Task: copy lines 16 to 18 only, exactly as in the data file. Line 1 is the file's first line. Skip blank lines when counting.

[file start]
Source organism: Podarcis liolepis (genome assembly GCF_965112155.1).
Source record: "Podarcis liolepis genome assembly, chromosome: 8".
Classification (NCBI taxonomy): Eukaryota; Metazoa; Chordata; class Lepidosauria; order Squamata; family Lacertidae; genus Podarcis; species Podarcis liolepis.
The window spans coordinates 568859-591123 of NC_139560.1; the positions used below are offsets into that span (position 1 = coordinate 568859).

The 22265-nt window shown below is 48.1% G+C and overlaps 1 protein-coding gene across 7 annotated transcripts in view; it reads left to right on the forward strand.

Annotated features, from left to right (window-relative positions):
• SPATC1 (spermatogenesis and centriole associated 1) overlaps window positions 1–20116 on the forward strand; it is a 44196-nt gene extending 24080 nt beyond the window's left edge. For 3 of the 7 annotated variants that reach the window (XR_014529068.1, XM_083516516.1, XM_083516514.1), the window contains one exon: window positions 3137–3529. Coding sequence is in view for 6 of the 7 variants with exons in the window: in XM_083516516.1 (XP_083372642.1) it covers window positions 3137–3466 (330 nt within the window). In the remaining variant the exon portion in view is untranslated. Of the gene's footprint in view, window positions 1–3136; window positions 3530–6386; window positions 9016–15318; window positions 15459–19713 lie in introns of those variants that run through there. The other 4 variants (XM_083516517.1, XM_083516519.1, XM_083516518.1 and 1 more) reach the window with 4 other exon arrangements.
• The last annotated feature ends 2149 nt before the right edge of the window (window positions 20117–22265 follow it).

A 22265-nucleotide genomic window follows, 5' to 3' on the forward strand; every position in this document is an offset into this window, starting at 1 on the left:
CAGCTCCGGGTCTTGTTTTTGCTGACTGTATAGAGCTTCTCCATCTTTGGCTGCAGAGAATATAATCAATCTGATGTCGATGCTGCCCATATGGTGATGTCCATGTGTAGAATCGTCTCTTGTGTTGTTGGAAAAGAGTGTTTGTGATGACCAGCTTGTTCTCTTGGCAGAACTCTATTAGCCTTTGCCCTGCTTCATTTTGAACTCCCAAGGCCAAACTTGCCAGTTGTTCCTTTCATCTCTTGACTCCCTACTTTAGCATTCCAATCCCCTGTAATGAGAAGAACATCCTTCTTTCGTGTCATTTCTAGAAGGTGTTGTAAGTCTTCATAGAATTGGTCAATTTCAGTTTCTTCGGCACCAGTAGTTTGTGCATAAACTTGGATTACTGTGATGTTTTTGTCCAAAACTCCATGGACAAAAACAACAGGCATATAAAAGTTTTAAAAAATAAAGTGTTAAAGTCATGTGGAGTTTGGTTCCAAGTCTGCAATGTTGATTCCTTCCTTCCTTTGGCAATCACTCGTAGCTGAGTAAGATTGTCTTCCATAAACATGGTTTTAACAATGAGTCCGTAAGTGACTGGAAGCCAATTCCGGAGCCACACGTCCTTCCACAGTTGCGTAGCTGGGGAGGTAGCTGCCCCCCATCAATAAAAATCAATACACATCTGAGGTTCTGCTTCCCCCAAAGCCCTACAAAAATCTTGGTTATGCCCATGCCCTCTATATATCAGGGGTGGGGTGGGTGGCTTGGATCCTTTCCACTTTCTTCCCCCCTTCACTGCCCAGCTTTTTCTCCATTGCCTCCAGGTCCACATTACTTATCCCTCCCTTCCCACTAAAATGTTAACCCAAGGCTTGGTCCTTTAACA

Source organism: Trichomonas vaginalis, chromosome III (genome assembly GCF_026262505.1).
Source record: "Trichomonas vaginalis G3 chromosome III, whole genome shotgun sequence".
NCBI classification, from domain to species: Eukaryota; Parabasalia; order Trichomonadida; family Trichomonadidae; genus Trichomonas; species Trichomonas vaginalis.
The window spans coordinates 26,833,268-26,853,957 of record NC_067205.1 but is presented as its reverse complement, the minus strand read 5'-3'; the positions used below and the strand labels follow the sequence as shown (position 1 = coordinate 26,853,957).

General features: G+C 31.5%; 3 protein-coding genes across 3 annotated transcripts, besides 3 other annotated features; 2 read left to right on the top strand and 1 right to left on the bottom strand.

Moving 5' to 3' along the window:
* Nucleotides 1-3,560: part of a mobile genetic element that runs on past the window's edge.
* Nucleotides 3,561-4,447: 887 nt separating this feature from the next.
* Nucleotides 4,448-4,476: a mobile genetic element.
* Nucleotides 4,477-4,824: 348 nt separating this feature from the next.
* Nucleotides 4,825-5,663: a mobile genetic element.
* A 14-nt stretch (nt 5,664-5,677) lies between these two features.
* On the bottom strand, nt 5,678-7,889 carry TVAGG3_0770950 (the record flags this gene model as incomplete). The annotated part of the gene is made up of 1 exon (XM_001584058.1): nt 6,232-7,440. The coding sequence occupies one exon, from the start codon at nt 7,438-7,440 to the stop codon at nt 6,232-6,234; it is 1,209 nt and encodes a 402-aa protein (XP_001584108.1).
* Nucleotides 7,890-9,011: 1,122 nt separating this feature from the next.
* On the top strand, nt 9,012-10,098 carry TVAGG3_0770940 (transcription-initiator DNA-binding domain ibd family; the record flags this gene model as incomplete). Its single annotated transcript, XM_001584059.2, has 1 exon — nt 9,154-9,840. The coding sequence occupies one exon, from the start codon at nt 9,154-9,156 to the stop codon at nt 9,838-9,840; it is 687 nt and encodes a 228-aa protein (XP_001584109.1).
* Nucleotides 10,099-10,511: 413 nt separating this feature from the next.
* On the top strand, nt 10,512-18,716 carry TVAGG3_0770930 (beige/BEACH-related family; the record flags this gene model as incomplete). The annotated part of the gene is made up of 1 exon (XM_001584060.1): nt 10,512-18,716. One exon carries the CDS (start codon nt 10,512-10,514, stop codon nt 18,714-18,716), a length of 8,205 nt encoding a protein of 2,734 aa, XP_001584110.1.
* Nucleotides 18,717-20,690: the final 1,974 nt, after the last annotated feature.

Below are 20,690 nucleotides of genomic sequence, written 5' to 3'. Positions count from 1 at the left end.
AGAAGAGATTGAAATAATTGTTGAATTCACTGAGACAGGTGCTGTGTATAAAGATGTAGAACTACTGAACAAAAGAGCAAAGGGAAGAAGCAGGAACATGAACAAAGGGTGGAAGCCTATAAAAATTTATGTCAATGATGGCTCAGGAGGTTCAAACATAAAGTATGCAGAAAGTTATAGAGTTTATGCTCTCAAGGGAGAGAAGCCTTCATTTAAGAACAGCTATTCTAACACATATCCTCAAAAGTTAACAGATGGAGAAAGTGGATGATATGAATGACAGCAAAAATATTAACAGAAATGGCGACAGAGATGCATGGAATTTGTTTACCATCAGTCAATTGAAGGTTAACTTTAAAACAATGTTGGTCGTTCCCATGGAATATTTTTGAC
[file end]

Moving 5' to 3' along the window:
* Nucleotides 1-3,560: part of a mobile genetic element that runs on past the window's edge.
* Nucleotides 3,561-4,447: 887 nt separating this feature from the next.